Could seem a small point, but points to something bigger: is a seven-day window, or perhaps longer if there's nothing noting that 7-day limit, entirely necessary or appropriate, for a service call that apparently will take away one's home and any possessions you can't carry away in under an hour? I mean, even so despised a tyrant as Comcast Infinity might give you a day or a 4-hour window for taking a look at your cable box; might we hope for the City & Rapid Response Bio-Hazard to do something like that regarding removal of homes? I know scheduling service calls is tricky, work isn't quite predictable, but consider the difficulties of, having no place else to go and being destitute, waiting a week in readiness to disband home and move all possessions in an hour. How about, say, giving a day, and calling an hour ahead of time, then you'd have two hours?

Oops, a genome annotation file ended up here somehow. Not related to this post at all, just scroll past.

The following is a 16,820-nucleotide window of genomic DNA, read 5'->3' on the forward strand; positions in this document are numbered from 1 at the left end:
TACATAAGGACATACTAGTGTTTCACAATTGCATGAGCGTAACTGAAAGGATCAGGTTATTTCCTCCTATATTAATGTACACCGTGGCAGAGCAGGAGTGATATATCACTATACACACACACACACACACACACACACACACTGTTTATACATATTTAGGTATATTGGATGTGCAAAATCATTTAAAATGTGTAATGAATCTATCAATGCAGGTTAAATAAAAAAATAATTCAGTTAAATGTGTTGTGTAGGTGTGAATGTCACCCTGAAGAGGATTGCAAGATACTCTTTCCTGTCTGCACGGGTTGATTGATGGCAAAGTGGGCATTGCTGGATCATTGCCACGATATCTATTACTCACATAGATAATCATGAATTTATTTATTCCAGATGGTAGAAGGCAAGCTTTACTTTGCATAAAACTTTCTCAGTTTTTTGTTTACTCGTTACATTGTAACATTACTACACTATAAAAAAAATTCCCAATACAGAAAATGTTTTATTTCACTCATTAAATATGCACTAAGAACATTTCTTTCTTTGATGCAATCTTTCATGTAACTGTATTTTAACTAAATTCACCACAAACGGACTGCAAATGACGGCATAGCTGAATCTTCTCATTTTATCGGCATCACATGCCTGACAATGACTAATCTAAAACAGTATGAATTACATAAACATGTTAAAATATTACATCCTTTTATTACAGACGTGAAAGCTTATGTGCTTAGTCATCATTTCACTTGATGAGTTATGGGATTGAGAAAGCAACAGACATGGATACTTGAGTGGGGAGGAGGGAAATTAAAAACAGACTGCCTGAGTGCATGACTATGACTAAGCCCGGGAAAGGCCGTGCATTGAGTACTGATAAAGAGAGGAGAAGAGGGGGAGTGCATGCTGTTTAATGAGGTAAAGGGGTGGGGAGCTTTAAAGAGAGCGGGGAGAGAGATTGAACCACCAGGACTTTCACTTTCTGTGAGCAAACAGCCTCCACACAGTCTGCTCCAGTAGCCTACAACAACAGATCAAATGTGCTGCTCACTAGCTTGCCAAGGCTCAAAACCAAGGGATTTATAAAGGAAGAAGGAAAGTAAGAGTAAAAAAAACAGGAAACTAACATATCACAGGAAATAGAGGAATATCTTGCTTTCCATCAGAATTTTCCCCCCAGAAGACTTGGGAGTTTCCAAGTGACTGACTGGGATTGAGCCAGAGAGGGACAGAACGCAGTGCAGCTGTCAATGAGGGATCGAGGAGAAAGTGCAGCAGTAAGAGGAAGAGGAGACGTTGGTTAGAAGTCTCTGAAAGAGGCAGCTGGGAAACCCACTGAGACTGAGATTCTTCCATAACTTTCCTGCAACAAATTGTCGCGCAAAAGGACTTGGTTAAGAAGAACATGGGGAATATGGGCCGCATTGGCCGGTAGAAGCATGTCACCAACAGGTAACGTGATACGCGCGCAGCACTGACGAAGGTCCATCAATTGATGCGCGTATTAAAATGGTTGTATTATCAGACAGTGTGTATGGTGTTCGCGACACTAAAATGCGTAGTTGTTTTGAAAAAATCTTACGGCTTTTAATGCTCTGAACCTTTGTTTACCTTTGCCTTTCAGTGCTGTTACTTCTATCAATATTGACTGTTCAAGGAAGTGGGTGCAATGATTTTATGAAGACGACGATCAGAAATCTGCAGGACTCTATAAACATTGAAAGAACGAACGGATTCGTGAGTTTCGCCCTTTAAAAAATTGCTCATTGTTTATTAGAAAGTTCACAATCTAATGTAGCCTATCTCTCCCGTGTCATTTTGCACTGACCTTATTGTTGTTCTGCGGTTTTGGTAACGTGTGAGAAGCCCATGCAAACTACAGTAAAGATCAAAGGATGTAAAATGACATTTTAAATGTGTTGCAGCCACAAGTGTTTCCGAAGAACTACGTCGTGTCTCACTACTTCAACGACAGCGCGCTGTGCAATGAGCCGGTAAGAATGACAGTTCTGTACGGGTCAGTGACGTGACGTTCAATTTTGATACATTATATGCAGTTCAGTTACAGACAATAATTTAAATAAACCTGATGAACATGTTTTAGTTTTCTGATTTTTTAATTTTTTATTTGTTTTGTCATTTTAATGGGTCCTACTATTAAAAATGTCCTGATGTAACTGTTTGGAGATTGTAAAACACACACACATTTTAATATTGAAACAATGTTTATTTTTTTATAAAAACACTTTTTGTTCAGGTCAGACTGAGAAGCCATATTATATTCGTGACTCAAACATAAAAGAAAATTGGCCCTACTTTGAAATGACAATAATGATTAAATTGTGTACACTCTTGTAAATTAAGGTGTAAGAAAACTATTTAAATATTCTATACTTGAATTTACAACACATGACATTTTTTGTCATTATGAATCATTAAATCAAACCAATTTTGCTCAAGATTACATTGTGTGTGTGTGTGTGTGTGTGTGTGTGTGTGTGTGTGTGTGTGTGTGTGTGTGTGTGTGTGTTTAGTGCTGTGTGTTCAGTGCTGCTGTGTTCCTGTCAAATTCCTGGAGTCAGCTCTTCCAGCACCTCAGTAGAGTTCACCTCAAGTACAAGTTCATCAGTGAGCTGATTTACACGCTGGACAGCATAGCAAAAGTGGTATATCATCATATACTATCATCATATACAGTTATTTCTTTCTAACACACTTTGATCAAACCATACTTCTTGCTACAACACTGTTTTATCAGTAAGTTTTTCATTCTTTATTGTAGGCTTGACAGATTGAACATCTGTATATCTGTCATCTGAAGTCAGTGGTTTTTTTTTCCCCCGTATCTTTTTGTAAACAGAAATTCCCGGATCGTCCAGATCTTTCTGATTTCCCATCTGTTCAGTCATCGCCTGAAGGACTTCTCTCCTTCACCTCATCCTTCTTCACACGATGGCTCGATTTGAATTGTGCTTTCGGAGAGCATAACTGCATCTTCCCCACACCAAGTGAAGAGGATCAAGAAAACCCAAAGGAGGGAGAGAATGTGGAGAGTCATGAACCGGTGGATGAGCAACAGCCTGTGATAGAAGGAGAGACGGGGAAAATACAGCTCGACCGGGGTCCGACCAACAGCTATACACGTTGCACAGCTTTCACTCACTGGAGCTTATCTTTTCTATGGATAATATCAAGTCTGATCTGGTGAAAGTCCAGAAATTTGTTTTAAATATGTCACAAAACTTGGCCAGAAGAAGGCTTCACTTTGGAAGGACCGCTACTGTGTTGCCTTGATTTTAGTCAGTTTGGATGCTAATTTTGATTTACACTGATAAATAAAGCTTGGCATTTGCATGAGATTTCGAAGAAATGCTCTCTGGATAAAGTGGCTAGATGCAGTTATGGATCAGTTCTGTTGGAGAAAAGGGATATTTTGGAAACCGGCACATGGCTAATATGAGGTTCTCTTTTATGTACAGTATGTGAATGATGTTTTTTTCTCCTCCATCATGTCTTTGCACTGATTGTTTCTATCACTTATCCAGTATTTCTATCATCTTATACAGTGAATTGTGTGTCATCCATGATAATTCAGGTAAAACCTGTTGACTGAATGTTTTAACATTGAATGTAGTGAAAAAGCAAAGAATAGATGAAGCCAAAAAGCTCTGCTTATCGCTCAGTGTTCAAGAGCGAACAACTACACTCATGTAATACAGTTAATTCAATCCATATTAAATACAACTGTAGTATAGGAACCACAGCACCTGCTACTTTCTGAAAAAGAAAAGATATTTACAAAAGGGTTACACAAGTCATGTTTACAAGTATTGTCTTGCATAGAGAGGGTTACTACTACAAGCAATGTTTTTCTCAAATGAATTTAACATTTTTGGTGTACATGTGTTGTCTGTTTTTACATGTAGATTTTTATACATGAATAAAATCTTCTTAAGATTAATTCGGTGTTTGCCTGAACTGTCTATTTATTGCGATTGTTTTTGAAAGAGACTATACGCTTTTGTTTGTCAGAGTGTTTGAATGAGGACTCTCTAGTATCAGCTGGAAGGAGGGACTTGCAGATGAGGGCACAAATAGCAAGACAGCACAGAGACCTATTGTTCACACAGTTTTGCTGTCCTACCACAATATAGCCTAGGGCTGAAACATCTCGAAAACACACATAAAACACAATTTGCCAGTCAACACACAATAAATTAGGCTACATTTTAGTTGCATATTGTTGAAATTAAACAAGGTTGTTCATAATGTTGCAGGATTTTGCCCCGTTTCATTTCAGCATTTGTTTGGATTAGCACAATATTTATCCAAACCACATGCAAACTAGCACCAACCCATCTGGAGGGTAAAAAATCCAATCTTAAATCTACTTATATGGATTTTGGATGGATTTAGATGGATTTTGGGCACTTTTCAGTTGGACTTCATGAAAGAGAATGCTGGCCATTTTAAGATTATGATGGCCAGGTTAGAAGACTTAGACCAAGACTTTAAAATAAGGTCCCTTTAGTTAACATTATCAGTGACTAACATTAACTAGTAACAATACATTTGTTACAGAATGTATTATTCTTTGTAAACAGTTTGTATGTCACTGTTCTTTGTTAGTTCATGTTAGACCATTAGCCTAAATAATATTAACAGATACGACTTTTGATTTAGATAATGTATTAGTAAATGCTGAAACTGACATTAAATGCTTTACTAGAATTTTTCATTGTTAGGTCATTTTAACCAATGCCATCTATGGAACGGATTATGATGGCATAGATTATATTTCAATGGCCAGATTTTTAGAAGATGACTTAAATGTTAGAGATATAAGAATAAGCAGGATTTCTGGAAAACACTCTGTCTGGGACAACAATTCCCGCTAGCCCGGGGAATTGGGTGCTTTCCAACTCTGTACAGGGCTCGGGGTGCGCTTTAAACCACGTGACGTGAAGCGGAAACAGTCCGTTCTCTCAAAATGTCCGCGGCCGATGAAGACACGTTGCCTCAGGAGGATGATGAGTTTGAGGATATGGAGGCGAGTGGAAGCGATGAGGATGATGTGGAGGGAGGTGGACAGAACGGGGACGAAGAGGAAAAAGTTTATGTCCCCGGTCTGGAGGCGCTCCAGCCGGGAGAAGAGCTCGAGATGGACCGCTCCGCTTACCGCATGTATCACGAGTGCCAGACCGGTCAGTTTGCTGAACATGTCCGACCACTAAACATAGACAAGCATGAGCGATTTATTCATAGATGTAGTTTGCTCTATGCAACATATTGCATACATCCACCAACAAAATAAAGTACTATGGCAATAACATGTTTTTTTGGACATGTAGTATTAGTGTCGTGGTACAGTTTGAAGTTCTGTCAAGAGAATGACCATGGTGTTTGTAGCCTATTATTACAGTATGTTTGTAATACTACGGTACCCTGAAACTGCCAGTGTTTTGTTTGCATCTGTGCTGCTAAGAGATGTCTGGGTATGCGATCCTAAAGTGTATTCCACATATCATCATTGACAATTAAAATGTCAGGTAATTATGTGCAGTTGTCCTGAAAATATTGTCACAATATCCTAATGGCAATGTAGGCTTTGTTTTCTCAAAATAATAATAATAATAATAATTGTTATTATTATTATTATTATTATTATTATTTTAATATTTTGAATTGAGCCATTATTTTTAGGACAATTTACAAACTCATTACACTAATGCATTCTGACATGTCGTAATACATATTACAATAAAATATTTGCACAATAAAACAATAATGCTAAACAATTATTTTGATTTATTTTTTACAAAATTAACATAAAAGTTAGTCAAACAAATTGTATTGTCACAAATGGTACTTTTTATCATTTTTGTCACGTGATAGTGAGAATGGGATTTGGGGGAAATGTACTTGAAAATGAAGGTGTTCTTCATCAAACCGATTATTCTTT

--
Tim McCormick
Editor at HousingWiki, Organizer at Village Collaborative
Portland, Oregon 


On Mon, Jul 27, 2020 at 1:13 PM Barb Rainish <whatisright88@...> wrote:
https://www.portlandoregon.gov/toolkit/article/562211


Hi Folks,

If you haven't checked out the city's site for HUCIRP, please do.

Reading news is great, but sometimes it's better to go closer to the source.

Is HUCIRP accurate? That's my first question.

My apologies for not making it up to St John's to help. I hope it went well.

--barb.

My question 


Re: Table of conscience

Andrew Olshin
 

Please do.  Thanks

On 07/27/2020 5:39 PM Dave Albertine <davea51@...> wrote:


I love the table of conscience.  I don’t have a place for one right now, but I’d like to highlight it on my facebook page.

Dave

On Jul 27, 2020, at 3:45 PM, Andrew Olshin < Andrew.Olshin@...> wrote:




Thanks,
Andy Olshin






Re: Table of conscience

Dave Albertine
 

I love the table of conscience.  I don’t have a place for one right now, but I’d like to highlight it on my facebook page.

Dave

On Jul 27, 2020, at 3:45 PM, Andrew Olshin <Andrew.Olshin@...> wrote:





Thanks,
Andy Olshin





Table of conscience

Andrew Olshin
 

Thanks,
Andy Olshin

561 - 580 of 743